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dc.contributor.authorDÄMMRICH, Johanna
dc.contributor.authorKOSYAKOVA, Yuliya
dc.contributor.authorBLOSSFELD, Hans Peter
dc.identifier.citationInternational journal of comparative sociology, 2015, Vol. 56, No. 6, pp. 433-459en
dc.descriptionArticle first published online: January 19, 2016; Issue published: December 1, 2015en
dc.description.abstractThis article analyses gender differences in the participation in various types of job-related non-formal training in 20 societies and examines the relationship of these gender differences with country-specific institutional settings such as employment protection, family policies and the gender culture. Using data from the Programme for the International Assessment of Adult Competencies (PIAAC) and applying two-step multilevel regression analyses, two main findings are obtained: First, gendered participation clearly differs among training types, with women being less likely to participate in employer-financed training but more likely to participate in non-employer-sponsored training. These gender differences in training participation are crucial because they are likely to shape men’s and women’s career development in different ways, that is, by providing better future career prospects with the current employer for men and with a new employer for women. Second, country-specific settings can reduce gender differences in training participation: in countries with family policies supporting females’ employment (e.g. good coverage of formal childcare and short parental leave), we found a lower training disadvantage of women in employer-financed training. In turn, gender differences in non-employer-sponsored training seem to be lower in countries with less rigid employment protection.en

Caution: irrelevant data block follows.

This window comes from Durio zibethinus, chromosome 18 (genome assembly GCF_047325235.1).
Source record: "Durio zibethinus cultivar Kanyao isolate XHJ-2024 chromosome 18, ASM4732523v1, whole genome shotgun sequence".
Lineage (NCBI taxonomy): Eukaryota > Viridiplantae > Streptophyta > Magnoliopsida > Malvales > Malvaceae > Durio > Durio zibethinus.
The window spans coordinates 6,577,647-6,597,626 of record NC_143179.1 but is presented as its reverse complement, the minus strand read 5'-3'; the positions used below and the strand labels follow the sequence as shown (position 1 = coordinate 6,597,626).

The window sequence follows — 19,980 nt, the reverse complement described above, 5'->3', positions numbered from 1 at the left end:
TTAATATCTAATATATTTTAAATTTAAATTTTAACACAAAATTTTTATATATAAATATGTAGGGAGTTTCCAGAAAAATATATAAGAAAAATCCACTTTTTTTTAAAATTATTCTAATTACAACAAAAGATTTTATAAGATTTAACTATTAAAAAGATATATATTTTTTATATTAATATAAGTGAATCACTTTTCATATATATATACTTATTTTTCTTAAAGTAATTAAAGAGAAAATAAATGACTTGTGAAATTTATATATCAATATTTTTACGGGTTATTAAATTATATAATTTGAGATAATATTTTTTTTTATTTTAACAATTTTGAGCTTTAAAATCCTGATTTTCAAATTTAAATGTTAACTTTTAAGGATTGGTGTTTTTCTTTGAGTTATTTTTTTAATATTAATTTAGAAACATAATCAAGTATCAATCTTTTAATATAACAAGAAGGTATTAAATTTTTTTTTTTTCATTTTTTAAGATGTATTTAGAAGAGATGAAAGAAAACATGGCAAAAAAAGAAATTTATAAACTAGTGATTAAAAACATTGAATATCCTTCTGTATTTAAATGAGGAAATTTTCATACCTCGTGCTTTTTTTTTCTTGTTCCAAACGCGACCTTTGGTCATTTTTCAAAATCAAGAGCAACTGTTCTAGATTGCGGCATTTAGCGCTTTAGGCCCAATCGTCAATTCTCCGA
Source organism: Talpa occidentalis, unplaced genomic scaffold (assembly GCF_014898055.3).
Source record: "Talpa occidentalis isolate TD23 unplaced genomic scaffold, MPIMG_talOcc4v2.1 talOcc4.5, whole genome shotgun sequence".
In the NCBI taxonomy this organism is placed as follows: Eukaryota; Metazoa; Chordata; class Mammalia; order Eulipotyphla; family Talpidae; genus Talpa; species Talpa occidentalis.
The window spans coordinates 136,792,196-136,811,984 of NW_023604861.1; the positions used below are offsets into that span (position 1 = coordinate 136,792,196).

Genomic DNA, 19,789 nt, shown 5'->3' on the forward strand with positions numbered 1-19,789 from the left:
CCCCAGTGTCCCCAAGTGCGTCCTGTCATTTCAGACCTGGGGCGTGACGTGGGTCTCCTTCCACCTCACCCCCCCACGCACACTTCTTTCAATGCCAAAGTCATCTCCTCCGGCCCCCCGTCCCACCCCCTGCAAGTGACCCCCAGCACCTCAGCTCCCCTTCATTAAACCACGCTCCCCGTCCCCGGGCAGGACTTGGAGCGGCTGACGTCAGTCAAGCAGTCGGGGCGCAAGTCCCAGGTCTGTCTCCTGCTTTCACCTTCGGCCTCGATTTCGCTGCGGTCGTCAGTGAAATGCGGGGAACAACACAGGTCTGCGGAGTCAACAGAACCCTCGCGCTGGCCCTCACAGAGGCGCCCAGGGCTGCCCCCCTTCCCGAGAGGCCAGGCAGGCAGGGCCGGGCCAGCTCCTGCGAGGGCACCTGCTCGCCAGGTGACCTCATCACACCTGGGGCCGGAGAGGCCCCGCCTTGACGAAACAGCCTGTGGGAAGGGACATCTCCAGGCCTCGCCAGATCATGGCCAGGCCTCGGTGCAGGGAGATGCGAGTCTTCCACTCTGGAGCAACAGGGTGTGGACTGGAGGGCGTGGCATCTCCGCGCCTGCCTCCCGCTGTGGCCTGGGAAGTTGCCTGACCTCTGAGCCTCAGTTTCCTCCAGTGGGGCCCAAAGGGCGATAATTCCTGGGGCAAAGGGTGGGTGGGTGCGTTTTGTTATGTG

dc.relation.ispartofInternational journal of comparative sociologyen
dc.titleGender and job-related non-formal training : a comparison of 20 countriesen

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